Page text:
The Bottom Line: Eggs are a great source of protein, fats, and other nutrients. Recommendations to limit their consumption based on their connection to heart disease and elevated cholesterol are outdated and unsubstantiated.
Myth 3: Red meat causes cancer
Almost everything we eat has the potential to cause cancer, however, it is compounds like polyaromatic hydrocarbons (PAHs), found in smoked, cured and processed meats, that have been found to damage genes and initiate cancer.
Other potentially toxic toxic compounds related to meats are AGEs (Advanced Glycolation End Products). AGEs damage cells and can be a factor in aging and in the development or worsening of many degenerative diseases, such as diabetes, atherosclerosis, chronic renal failure, and Alzheimer’s disease.
Red meat is particularly prone to AGE formation through cooking methods that use high temperatures to brown or char foods, such as grilling, roasting, and broiling,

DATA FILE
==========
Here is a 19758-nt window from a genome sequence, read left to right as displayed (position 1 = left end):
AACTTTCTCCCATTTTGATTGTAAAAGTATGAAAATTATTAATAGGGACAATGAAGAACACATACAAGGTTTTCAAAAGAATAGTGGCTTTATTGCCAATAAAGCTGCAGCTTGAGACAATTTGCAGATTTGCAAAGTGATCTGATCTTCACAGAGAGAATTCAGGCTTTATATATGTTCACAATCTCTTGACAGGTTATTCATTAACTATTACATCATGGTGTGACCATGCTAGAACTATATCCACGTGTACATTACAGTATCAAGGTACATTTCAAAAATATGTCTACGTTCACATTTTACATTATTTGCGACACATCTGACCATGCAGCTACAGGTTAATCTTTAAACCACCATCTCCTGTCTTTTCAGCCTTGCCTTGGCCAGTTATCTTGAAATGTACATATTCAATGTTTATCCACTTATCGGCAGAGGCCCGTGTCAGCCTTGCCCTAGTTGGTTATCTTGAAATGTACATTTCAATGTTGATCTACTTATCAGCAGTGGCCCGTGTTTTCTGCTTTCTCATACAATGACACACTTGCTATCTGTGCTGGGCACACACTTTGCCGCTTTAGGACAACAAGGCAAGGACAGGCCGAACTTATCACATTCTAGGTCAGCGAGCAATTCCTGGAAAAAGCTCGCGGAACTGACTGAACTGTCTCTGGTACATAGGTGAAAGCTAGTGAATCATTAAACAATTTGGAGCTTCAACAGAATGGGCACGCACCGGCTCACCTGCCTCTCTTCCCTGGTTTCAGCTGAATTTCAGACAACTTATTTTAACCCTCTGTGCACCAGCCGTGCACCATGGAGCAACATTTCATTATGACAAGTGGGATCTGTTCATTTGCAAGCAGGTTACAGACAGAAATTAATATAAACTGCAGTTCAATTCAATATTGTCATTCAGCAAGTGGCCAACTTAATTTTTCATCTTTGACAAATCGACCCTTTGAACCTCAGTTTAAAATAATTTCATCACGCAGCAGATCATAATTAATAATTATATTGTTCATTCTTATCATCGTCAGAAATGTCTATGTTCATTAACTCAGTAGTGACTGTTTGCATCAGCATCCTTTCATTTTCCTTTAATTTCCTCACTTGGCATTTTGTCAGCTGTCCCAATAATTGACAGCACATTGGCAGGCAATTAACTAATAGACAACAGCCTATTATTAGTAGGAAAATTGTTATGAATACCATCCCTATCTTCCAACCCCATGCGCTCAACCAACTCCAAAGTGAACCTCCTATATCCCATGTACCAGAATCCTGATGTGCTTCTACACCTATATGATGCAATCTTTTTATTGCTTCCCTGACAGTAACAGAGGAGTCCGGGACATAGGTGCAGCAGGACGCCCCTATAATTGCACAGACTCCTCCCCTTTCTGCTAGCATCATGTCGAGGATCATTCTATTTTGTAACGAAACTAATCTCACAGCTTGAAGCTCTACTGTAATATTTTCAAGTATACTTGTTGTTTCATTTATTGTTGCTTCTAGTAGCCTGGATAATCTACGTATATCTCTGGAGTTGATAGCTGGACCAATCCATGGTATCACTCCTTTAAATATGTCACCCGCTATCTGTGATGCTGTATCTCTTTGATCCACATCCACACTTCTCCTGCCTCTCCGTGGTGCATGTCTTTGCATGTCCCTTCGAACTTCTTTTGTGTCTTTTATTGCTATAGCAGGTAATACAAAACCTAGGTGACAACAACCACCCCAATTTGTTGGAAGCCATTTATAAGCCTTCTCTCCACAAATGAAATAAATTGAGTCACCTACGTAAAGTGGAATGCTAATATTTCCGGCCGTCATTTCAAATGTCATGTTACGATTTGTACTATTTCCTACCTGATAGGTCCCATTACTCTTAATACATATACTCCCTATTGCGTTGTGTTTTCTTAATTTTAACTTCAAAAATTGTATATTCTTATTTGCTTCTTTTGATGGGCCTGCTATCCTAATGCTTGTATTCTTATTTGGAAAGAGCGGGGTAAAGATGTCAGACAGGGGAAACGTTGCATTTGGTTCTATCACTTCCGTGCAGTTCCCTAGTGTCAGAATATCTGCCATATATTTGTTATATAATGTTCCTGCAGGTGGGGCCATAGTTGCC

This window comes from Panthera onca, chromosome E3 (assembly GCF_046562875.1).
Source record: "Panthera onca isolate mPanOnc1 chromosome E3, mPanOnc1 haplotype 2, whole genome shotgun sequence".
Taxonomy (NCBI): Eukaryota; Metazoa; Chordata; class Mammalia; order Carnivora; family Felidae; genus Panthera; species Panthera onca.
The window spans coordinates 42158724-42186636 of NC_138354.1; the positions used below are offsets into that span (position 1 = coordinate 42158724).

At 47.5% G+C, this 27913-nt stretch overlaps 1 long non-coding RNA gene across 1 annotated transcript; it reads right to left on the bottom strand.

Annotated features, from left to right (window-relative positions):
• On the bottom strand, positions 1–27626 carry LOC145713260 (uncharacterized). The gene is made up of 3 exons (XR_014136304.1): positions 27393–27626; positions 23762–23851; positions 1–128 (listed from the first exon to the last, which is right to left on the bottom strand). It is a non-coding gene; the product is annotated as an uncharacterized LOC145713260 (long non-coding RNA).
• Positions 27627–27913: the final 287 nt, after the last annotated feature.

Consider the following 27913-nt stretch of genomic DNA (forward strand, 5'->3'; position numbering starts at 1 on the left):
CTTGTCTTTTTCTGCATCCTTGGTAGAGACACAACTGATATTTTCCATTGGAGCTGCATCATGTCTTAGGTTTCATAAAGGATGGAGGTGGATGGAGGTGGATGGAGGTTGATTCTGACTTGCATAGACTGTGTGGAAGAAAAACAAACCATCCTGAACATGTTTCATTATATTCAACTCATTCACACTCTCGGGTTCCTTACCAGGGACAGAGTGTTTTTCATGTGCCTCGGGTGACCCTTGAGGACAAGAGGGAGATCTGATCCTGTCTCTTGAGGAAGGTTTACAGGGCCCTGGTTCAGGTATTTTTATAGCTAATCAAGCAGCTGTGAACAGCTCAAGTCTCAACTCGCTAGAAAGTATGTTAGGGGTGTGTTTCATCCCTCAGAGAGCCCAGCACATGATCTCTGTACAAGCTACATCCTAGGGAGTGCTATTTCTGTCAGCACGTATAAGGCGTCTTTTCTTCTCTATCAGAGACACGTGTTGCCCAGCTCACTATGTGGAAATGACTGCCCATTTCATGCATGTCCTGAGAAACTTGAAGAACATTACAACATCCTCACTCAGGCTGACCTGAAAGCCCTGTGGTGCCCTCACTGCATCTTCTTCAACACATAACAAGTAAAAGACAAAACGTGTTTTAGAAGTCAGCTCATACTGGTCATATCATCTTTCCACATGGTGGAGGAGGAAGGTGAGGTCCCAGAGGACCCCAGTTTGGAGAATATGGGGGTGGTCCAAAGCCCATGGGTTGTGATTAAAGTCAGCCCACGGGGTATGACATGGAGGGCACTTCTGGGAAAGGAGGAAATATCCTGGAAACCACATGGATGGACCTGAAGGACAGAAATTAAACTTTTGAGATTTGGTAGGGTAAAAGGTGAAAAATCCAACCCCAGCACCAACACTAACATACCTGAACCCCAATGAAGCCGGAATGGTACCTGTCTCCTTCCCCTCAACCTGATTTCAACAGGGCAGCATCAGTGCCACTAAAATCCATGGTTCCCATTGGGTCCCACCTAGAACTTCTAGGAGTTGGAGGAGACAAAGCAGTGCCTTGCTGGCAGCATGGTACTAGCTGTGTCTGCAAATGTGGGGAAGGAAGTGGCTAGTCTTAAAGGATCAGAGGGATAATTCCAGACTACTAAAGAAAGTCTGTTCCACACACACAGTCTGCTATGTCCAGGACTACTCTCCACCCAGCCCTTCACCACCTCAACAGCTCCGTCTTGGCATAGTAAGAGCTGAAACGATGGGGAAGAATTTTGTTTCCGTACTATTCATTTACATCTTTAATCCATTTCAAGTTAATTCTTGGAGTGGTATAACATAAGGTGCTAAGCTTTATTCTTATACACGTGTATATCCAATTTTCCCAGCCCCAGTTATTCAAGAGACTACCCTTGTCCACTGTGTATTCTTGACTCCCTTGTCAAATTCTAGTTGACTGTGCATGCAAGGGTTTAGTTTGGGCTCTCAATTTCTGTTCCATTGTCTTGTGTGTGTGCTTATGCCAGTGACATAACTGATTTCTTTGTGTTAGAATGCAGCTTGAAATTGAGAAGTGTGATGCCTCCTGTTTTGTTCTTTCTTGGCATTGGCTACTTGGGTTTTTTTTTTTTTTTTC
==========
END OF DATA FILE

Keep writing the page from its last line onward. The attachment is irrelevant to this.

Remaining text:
Current evidence suggests that red meat can pose a cancer risk for people with poor dietary and lifestyle choices (e.g. smoking and being sedentary).
If you don’t smoke, have a consistent exercise schedule, eat a plant based diet and source meat that is local, pasture raised and grass fed, there is no need to fear red meat. In addition, red meat is a great source of protein, iron and other nutrients.
The bottom line: The generalizations about red meat causing cancer are exaggerated. Eliminating other risks of cancer, like smoking, and practicing healthy lifestyle choices (e.g. following a whole foods, plant based, unprocessed diet and exercising) will render the risks of red meat negligible. Also, cook your meat slowly and take care not to burn it.
Myth 4: Saturated fat is bad for you
Saturation is a biochemical classification of fats that refers to how many double bonds in a fatty acid chain are ‘saturated’ with hydrogen atoms.
Saturated fat is not inherently bad for you, however, one should pay attention to food quality, i.e. pasture raised, grass fed vs caged and factory farmed animals.